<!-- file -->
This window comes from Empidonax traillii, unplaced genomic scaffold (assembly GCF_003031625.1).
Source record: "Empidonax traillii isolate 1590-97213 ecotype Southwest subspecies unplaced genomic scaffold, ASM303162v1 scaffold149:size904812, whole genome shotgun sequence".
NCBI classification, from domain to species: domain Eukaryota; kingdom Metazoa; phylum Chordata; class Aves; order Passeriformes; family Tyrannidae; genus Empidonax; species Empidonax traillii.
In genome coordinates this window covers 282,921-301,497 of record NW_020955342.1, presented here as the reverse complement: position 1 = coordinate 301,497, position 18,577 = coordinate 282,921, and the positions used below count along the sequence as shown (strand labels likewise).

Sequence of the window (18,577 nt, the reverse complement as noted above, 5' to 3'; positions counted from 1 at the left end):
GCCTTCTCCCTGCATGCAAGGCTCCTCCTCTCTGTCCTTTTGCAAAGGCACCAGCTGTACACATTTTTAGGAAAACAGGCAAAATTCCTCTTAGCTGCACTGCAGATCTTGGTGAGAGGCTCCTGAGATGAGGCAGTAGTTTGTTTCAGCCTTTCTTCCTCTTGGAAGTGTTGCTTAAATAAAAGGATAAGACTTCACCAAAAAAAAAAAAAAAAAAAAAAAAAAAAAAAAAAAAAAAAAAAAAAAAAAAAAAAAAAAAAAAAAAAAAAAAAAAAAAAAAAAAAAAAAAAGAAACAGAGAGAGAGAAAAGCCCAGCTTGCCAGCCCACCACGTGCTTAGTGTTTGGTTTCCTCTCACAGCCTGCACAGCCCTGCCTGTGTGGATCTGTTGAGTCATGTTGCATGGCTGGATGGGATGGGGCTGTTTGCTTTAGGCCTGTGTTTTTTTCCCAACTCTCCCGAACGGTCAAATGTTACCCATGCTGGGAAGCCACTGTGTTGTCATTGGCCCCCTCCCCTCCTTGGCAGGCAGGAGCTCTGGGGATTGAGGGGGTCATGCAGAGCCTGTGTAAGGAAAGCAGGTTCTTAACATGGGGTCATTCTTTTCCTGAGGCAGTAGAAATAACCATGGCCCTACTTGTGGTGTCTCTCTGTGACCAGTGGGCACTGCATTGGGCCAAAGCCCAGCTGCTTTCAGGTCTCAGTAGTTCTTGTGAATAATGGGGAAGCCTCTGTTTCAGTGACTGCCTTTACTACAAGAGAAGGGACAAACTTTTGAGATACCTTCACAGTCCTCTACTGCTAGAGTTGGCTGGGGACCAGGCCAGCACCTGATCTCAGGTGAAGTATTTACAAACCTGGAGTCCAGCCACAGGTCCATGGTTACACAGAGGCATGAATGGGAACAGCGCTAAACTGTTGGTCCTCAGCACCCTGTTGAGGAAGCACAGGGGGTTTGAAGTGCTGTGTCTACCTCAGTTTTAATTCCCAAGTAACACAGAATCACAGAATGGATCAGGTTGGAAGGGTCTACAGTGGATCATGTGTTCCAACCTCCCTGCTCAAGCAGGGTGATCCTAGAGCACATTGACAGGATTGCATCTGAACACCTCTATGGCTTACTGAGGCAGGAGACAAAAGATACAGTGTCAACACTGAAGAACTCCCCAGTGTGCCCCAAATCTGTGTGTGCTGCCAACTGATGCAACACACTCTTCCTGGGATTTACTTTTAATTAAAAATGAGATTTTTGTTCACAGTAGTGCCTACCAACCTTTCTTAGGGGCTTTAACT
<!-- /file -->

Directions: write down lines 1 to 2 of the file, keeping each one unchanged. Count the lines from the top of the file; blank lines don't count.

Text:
This window comes from Empidonax traillii, unplaced genomic scaffold (assembly GCF_003031625.1).
Source record: "Empidonax traillii isolate 1590-97213 ecotype Southwest subspecies unplaced genomic scaffold, ASM303162v1 scaffold149:size904812, whole genome shotgun sequence".